Category: biomimicry

28
Dec
2015

Low-energy solutions

We humans, occupants of the habitat we call The World, find ourselves in a predicament – confronted by a changing environment, we must adapt and do so quickly, achieving carbon neutrality by 2030 (See Ed Mazria’s 2030 Challenge). Advocates of biomimicry point to nature, with 3.8 billion years of R&D, as a source for cost-effective, low-energy strategies.  I recently read about the “Ripe Chair,” a project by Andreas Konradsen, part of the DON’T RUN OUT exhibit held in Paris this week, where a steel frame chair was submerged in salt water to naturally weld the joints.  ripe_chair

This process recalls one the Romans used in the production of concrete – they compacted volcanic ash and lime in forms submerged in sea water.  The mix, when in contact with sea water, underwent a chemical reaction to form concrete more durable than today’s.

Those of us architects focussed on sustainability think a lot about creating zero-energy use buildings.  The energy that goes into the production of materials used in buildings is equally important with the embodied energy associated with materials attributed to many years of a building’s life cycle costs.

Among the many materials buildings employ, concrete is the biggest contributor to greenhouse gases (an estimated at 7%).  The Roman’s knew how to produce low-energy concrete, how is it we continue to produce high-energy Portland Cement when there are solutions?  Research into alternatives, such as Belite Cement, is underway and Drexel University has produced a low-energy concrete.  There are other researchers exploring low-energy solutions.  Once these alternatives are on the market, I’m hoping the building industry can move quickly embrace the DON’T RUN OUT philosophy to integrate these technologies into new construction.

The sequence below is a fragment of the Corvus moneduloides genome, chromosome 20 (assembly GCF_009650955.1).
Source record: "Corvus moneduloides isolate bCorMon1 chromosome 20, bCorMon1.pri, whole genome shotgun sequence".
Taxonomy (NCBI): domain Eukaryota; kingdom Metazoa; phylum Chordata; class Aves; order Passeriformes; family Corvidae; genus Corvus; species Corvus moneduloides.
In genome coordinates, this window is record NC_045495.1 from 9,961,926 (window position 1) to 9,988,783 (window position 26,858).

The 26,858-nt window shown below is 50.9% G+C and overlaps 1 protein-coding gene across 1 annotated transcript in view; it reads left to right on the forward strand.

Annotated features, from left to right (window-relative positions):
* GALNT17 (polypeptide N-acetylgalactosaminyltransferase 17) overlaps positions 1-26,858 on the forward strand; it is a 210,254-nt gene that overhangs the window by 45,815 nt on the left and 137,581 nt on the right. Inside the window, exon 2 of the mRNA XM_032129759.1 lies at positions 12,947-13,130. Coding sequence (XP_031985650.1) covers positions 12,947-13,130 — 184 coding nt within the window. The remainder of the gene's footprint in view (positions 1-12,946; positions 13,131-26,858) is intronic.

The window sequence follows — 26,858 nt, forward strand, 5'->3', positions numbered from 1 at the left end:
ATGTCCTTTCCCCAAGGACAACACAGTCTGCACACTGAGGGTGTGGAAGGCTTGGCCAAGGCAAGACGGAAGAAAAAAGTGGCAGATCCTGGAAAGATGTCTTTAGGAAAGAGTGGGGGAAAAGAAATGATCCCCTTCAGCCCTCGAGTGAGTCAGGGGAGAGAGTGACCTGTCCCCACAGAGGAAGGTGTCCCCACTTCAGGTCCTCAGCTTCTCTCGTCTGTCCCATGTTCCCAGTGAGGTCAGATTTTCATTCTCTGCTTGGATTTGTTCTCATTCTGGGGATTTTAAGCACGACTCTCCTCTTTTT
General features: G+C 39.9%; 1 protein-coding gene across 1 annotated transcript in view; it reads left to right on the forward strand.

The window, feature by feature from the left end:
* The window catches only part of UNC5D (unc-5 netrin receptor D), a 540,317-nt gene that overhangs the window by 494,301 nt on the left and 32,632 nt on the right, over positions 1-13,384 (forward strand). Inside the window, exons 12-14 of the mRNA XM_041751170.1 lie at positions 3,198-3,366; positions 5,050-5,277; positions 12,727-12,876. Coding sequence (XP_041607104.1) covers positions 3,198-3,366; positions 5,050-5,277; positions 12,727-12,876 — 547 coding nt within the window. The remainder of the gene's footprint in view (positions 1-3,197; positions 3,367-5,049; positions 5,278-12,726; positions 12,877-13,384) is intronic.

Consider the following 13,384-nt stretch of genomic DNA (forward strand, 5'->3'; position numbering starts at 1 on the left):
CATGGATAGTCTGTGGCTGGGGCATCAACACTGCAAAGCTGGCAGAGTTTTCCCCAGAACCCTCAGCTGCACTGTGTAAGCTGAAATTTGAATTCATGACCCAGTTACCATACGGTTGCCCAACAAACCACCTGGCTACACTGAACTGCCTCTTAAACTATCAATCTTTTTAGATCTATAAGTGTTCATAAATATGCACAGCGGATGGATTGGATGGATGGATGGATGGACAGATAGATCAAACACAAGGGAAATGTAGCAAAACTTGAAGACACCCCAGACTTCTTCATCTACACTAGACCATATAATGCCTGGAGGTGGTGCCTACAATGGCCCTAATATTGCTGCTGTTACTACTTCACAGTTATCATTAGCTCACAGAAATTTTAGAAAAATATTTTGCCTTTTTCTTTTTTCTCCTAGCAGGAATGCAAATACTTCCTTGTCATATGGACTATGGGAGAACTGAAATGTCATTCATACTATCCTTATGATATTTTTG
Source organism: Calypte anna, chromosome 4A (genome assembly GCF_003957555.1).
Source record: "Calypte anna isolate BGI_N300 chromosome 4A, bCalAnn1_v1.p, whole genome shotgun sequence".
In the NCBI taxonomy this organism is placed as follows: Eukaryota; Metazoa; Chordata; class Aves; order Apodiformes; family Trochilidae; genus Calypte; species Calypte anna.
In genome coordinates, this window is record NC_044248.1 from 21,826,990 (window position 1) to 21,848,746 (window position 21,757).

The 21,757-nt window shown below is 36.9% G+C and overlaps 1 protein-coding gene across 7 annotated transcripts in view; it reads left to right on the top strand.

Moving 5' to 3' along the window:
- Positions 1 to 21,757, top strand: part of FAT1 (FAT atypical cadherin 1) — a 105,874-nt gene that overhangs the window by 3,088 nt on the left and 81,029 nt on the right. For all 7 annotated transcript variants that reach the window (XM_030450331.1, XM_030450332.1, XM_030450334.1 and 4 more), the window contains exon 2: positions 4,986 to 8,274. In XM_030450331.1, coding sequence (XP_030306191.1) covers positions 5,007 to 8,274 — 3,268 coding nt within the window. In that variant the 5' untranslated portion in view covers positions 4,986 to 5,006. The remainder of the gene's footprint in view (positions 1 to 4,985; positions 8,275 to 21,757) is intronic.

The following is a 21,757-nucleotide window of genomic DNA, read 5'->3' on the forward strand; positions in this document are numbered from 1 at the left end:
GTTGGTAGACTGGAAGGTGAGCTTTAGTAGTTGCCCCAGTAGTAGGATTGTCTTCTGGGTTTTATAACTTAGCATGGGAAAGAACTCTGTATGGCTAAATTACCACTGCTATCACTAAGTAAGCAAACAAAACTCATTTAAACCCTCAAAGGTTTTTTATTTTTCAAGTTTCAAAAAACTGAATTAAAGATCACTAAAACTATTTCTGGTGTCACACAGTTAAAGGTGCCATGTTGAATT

27
Feb
2015

adaptation

Lichen grows on the sunny side of the bark of a tree, capitalizing on the warm of the environment. I’m fascinated by the compass termite amitermes meridionalis, native to northern Australia, that builds its nest like a sundial.  The long axis of a nest (which look like a tombstone) runs north to south to minimize exposure to intense mid-day rays.  The south face of the nest is made of a higher thermal mass material – cob, the north face made with straw bale.  Its air conditioning system involves small capillaries as intake and a large central chimney as exhaust, a wonderful example of thermoregulation. 

With 3.8 billion years of R&D, nature proliferates in well-adapted solutions — solutions solved in context and the context is EARTH.  Learning from nature, taking nature’s advice, is the premise for the book, Biomimicry: Innovation Inspired by Nature, authored by Janine Benyus.

25
Nov
2014

the not so big apartment

Nature has more to teach us on size: Scientists are observing radical changes in body size in countless mammals, birds, insects, flowers… as a result of climate change. The arctic fox, adapting to a reduction in food supply, is getting smaller, allowing the population size to remain stable.

Hong Kong presents an interesting corollary to this problem of population density relative to habitat size.  How to live well in a small setting.  This is a pressing question and the architect Gary Chang posits an intriguing answer.  His 330 square foot Hong Kong living quarters, the apartment equivalent to the Swiss army knife, transforms into 24 different spaces: wall of books slides away to reveal a linen closet, which in turn slides away to reveal a soaker bath, a bed folds down over the soaker bath to transform into sleeping quarters and so forth. What I love about Chang’s idea is that a room is only a room when you’re in it; when you’re not cooking, the kitchen disappears behind the wardrobe where you slip into a smoking jacket. Clever man.

hk1 hk3

29
Jul
2014

shape in context

Bermann’s Rule (1847) – members of species are larger in colder parts of their range attributed to surface to volume ratio.